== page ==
A November 13, 2007, CBS report found that at a significant number of our soldiers returning from Iraq and Afghanistan are committing suicide.
According to the report, since 2005, a total of 6,256 Iraq veterans have killed themselves after returning home. To put that figure into perspective, the total number of US Soldiers killed in Iraq currently totals around 4400. New reports are being developed and the suicide numbers continue to rise despite the efforts of all agencies involved in identifying and treating potentially suicidal military members.
One cause of these suicides may be untreated Post Traumatic Stress Disorder (PTSD). PTSD is a mental health condition which, according to the American Psychiatric Associations Diagnostics and Statistical Manual for Mental Disorders, Fourth Edition (DSM-IV) is:
“[T]he development of characteristic symptoms following exposure to an extreme traumatic stressor involving direct personal experience of an event that involves actual or threatened death or serious injury or other threat to one’s physical integrity…[the response to which is] intense fear, helplessness, or horror.”
In other words – seeing people kill or be killed on a regular and recurring basis can damage your mental health. It may start with a general feeling of emotional numbness after a traumatic event.
There may be guilt about surviving when others did not, anxiety, depression, flashbacks and nightmares, insomnia, and worse. Untreated, the condition can lead to drug or alcohol abuse and suicide.
Many veterans returning from service in Iraq and Afghanistan suffer from PTSD – sometimes it won’t surface for weeks, months or years. When service-connected PTSD surfaces, it is a compensable condition and the veteran is entitled to disability benefits.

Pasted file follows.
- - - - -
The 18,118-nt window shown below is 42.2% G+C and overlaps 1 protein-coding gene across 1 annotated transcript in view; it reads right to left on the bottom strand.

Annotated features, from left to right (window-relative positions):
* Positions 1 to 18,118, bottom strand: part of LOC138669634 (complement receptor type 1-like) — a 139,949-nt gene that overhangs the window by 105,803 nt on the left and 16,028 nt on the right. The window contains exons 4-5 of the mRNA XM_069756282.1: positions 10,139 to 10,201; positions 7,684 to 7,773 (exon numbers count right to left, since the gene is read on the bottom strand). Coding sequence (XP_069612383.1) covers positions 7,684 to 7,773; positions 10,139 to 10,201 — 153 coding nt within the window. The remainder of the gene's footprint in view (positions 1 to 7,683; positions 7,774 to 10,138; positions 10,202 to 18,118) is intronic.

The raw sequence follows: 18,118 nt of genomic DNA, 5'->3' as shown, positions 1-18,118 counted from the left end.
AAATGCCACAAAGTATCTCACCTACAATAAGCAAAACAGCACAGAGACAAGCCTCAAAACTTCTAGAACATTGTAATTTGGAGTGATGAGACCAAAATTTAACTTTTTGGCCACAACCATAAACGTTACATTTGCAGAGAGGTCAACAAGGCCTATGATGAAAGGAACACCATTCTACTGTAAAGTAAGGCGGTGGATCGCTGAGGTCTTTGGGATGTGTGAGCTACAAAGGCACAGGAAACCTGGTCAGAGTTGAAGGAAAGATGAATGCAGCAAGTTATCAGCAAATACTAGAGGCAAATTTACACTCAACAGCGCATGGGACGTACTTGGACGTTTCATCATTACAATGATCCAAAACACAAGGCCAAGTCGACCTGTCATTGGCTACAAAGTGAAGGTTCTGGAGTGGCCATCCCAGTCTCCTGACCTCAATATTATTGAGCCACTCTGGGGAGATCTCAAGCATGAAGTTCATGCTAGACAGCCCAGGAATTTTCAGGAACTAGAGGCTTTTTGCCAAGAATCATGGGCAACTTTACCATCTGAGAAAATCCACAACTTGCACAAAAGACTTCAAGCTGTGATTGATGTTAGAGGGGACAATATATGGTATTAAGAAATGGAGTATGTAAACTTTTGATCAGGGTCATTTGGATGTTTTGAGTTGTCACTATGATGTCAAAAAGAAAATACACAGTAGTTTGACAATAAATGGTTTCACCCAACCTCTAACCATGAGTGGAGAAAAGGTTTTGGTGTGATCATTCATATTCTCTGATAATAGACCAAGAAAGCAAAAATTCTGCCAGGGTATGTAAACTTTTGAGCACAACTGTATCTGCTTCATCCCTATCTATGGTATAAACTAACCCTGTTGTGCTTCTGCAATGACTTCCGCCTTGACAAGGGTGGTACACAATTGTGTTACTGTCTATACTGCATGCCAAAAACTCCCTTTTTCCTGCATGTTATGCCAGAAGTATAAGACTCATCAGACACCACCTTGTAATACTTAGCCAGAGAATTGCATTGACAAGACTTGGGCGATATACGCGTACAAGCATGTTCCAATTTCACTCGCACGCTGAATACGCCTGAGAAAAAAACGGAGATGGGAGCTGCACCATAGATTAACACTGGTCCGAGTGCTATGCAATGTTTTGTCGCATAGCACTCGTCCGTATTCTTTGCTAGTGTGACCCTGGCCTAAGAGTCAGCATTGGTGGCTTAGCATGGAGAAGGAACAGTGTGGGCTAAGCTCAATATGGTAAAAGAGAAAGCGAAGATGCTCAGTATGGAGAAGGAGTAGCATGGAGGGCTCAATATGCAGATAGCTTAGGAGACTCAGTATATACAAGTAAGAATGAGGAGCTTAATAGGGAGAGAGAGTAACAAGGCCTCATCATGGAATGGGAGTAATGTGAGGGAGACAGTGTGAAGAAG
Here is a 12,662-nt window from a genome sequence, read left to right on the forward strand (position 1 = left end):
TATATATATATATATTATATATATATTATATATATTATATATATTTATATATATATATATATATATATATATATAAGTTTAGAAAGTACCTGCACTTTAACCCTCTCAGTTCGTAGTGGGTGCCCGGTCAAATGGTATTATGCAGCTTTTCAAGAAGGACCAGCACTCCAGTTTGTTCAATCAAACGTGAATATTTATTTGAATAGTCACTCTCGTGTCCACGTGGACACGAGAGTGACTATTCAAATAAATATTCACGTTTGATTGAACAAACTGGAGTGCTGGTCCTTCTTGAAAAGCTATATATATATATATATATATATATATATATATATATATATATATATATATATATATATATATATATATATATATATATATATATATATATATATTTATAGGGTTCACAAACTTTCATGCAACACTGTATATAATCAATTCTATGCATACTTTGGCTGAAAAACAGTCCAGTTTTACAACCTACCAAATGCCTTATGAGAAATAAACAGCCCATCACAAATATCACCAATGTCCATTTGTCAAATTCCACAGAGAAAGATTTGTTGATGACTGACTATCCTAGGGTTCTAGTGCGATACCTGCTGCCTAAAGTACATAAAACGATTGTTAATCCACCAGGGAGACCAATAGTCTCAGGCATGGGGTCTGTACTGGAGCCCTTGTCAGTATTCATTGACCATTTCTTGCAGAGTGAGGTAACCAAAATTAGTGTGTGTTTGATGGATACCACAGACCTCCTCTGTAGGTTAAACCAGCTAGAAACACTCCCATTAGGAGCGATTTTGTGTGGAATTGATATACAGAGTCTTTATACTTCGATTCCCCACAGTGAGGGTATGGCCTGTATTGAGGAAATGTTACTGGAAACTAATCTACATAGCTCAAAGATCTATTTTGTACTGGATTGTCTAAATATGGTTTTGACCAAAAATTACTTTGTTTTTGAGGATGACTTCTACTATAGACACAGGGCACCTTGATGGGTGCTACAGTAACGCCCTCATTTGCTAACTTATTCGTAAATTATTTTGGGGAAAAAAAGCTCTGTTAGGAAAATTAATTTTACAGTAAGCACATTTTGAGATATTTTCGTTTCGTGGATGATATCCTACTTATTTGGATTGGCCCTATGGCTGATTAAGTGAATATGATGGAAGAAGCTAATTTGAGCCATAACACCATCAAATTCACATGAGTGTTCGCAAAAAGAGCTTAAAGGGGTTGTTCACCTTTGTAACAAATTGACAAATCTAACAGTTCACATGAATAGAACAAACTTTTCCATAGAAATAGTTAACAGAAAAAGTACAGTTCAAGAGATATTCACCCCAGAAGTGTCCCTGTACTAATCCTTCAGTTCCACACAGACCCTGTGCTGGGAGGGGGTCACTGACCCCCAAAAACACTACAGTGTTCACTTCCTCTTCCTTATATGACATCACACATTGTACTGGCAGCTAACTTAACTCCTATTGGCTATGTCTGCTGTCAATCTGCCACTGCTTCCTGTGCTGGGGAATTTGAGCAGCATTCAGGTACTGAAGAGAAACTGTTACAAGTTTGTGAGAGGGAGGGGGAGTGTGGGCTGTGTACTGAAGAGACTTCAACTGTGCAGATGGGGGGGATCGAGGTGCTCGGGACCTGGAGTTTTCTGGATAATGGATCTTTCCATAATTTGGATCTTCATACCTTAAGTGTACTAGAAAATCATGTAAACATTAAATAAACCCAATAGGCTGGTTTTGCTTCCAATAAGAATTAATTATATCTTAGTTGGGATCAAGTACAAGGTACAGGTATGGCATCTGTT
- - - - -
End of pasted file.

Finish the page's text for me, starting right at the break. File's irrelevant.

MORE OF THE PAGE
A veteran may find it difficult to prove to the VA that he or she has PTSD. The next few days of this blog will be dedicated to laying out some basic requirements for proving entitlement to PTSD to the VA.
Generally speaking, to successfully claim disability benefits for PTSD, a veteran (or their attorney or advocate), must show three (3) factors:
1) Medical evidence of a current diagnosis of PTSD. A veteran need only prove, by competent medical evidence (consistent with the criteria of the DSM-IV) that it is at least as likely as not that the veteran has disabling PTSD.
2) Credible evidence of an “in-service stressor”. There are, generally speaking, two categories of “in-service stressors”: a) Combat Stressors when the Veteran served in combat, and b) Stressors when the Veteran did not engage in combat or experienced a non-combat stressor. The standards are quite different, and will be discussed in greater detail in the coming days.
3) A link, or connection, between the current condition and the “in-service stressor”. This is the murkiest element of the three, but generally speaking, if the Veteran can show medical evidence – by a lay expert – that the in-service stressor was at least a contributory factor for the current symptoms, then the veteran should be able to secure benefits for this condition.